7. EXPECT more individual responsibility

“Most providers are passionate about helping the poor but many don’t actually believe that the poor can help themselves, either individually or collectively. This has created a service mentality that creates dependency and the notion among recipients that they can’t be held responsible for their own behavior.”
Judith Kurland, Chief of Programs and Partnerships, City of Boston

Another important strategy for the social innovator is based on an understanding that progress requires citizens to move from passive recipients of public services to active participants in civic life. As an innovator, you can do this by giving citizens—as clients—a greater voice in determining and evaluating the services they receive. As important, ensure that these same individuals are included in both identifying problems and in solving them.

Below are some relevant tips and tools at the innovator’s disposal:

Replace patronizing systems

  • Don’t assume those seeking assistance will always be in need.
  • Give citizens choices and hold them high expectations.
  • Ask for feedback on servicesand take that feedback seriously.

“Client” Choice

  • Allow choice to promote greater personal responsibility and engagement.
  • Promote competition to incentivize and enforce quality.
  • Address challenges of choice programs, especially in education.

Curing the Expectation Gap

  • Raise expectations for individual lives and the communities in which clients live.
  • See the potential in individuals that can be fulfilled once barriers are removed.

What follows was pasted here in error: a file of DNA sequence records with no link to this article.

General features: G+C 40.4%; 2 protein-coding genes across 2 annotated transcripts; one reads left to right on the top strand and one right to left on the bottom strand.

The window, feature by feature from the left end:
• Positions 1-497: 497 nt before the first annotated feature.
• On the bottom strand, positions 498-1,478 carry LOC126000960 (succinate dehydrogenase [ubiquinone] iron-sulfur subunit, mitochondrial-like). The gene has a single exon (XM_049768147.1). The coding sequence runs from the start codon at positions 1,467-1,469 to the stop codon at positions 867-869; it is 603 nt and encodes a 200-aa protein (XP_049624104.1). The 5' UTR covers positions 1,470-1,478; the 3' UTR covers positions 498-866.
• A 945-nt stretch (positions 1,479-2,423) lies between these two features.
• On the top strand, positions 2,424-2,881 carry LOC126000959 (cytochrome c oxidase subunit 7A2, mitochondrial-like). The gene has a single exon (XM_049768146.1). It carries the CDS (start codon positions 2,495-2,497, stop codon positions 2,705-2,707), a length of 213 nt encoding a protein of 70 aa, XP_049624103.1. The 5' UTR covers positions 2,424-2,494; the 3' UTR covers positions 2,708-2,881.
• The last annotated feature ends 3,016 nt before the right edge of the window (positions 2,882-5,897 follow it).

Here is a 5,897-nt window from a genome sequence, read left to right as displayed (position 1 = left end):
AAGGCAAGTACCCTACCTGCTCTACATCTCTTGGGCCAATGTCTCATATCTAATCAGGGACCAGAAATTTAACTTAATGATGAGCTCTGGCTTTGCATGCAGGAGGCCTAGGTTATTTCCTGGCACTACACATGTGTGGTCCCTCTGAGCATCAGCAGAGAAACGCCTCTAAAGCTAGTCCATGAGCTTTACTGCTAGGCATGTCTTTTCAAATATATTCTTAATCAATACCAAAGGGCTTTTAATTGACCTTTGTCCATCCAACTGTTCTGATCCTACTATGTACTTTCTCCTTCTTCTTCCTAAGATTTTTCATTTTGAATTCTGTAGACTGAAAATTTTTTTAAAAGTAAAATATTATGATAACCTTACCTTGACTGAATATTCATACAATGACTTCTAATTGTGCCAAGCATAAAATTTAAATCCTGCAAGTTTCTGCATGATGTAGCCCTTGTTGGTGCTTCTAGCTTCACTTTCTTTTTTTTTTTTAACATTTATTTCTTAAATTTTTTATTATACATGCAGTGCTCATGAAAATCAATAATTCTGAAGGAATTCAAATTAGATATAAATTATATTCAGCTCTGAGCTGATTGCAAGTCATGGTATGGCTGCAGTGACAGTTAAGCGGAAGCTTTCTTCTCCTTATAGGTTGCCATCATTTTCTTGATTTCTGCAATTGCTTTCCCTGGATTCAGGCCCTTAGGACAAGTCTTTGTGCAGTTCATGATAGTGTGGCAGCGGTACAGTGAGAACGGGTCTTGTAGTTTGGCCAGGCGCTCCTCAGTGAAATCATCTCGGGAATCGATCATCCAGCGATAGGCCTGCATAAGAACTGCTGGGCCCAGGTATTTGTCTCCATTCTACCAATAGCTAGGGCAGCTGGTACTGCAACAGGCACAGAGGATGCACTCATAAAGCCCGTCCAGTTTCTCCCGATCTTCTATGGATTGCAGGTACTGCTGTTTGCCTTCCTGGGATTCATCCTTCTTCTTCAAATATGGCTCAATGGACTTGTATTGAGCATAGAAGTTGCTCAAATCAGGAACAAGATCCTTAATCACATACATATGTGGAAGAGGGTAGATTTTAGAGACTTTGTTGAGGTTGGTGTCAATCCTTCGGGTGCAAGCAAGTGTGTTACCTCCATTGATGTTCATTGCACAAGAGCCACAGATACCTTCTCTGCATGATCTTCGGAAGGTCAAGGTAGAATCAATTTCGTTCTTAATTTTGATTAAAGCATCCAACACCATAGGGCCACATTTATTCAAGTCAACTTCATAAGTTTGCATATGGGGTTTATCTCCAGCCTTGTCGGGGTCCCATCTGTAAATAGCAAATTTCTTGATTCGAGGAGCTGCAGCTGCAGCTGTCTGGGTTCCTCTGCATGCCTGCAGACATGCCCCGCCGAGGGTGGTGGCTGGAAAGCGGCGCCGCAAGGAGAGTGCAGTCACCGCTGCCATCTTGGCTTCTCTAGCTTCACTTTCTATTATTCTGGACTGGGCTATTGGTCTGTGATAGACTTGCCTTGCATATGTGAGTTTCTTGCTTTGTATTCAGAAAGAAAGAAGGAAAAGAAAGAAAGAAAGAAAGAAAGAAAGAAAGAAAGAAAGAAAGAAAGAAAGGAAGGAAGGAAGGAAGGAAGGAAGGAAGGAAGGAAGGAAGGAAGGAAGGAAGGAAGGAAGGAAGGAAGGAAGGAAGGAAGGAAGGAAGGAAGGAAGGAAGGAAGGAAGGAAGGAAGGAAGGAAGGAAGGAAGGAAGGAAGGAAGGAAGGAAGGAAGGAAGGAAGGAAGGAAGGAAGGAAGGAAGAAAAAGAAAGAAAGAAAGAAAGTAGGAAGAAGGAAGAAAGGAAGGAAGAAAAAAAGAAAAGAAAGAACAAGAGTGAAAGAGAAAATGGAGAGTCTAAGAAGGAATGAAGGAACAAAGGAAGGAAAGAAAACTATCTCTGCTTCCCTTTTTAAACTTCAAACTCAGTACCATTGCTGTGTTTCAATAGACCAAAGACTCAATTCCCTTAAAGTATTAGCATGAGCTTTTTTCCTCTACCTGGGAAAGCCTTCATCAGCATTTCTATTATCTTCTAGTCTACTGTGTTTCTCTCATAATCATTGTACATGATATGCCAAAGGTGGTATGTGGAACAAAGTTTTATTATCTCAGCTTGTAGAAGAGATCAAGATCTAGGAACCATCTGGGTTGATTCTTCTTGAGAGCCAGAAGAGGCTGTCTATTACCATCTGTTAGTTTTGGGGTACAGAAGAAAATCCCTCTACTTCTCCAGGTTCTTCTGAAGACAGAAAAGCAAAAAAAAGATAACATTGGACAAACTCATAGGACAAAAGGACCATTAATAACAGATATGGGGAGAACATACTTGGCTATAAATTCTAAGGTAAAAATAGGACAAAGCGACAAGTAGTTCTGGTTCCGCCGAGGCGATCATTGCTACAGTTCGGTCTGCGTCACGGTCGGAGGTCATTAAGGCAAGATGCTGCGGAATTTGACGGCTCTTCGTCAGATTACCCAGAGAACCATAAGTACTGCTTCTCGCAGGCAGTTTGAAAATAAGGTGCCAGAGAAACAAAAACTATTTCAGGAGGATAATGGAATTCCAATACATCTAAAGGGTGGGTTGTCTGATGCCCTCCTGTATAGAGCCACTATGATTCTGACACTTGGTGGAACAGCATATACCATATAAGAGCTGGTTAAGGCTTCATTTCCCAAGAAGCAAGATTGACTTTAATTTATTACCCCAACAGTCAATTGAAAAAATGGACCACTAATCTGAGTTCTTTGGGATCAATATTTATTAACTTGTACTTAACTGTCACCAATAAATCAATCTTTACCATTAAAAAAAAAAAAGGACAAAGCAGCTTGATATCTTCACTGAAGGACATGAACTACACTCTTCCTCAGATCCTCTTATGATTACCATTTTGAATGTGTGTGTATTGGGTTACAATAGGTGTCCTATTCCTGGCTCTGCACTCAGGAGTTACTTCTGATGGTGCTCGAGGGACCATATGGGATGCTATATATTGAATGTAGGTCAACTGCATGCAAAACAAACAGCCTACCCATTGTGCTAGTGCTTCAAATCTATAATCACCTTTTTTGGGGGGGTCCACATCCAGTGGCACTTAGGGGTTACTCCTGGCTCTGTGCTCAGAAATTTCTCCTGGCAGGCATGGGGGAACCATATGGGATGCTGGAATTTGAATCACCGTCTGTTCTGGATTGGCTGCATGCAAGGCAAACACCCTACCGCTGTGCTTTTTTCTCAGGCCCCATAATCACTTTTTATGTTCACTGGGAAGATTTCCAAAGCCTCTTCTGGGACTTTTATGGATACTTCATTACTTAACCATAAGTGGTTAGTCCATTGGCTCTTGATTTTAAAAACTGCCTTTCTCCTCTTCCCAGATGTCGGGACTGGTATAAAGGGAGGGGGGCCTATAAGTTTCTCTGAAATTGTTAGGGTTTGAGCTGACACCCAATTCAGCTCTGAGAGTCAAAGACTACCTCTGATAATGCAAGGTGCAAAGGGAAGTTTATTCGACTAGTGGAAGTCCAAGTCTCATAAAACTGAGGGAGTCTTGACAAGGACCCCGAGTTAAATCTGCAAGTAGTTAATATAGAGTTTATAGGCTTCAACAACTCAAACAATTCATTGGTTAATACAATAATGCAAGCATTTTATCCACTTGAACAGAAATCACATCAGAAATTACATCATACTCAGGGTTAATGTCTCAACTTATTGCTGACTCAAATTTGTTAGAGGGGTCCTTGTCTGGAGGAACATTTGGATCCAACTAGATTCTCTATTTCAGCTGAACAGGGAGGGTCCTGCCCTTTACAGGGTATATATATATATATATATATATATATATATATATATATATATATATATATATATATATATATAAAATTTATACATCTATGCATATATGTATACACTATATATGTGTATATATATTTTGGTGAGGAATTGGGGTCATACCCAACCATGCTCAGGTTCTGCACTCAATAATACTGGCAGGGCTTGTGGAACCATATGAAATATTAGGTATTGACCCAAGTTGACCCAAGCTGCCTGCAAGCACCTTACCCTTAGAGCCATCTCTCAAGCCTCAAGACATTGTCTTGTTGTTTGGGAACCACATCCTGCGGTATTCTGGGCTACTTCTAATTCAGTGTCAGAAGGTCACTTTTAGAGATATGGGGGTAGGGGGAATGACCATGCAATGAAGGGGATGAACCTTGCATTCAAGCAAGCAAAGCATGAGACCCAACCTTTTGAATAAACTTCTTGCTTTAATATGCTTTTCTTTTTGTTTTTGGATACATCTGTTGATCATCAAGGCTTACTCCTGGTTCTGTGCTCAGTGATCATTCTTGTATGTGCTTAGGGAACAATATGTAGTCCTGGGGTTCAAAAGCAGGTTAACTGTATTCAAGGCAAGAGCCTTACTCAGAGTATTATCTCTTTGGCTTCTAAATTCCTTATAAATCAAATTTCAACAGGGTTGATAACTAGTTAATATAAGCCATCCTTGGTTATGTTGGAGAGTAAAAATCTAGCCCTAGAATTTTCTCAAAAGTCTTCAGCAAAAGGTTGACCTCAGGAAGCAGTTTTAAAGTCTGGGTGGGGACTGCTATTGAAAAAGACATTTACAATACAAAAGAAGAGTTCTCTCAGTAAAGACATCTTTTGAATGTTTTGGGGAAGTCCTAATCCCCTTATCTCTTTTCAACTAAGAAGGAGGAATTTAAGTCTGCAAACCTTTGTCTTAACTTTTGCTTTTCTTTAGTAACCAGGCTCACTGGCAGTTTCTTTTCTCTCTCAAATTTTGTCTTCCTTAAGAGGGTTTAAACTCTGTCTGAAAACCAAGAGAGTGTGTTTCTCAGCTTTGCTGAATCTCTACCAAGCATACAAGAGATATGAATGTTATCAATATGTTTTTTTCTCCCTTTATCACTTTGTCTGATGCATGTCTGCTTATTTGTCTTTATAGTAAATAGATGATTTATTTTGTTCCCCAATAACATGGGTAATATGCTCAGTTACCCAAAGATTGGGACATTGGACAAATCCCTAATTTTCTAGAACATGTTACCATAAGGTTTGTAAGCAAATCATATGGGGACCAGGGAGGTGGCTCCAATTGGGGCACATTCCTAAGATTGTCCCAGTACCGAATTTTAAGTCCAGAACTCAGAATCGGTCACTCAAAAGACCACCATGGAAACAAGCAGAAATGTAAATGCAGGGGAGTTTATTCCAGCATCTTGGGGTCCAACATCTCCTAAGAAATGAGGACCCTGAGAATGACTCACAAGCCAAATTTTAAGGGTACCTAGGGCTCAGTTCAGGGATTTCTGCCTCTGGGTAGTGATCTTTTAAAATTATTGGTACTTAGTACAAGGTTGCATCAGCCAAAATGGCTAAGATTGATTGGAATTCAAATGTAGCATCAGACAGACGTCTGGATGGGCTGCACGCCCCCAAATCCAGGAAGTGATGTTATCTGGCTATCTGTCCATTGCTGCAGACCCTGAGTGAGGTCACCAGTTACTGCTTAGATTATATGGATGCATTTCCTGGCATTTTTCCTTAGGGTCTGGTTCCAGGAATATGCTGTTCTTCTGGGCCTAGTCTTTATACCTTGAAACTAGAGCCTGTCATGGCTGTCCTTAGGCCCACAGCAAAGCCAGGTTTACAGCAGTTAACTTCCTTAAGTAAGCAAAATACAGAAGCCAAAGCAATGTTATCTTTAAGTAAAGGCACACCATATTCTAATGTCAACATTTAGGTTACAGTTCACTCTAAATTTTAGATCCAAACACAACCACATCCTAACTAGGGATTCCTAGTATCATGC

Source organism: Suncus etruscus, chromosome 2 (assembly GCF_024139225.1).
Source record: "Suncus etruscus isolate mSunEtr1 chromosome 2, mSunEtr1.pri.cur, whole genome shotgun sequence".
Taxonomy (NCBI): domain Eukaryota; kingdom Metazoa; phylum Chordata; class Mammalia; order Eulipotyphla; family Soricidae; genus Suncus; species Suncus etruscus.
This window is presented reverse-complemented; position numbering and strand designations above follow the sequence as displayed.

• Leverage the power of social networks of family and friends.

In Action

Innovator Maurice Miller has created a powerful locally-based model for setting high expectations for individuals and families and giving them the space to take full responsibility for their actions and future. Turning the traditional “needs-based” approach that rewards and reinforces the negative on its head, Miller’s Family Independence Initiative (FII) has established a unique system based on citizen choice, personal responsibility, family and friend relationships and positive incentives.

Families that are living paycheck to paycheck and at risk of failing are encouraged to create their own networks to solve problems and to work together to build toward greater economic independence, educational success  and decreased dependence on government.

Learn more about FII, which started in San Francisco and recently launched in Boston, here.

Next: OPEN space for new ideas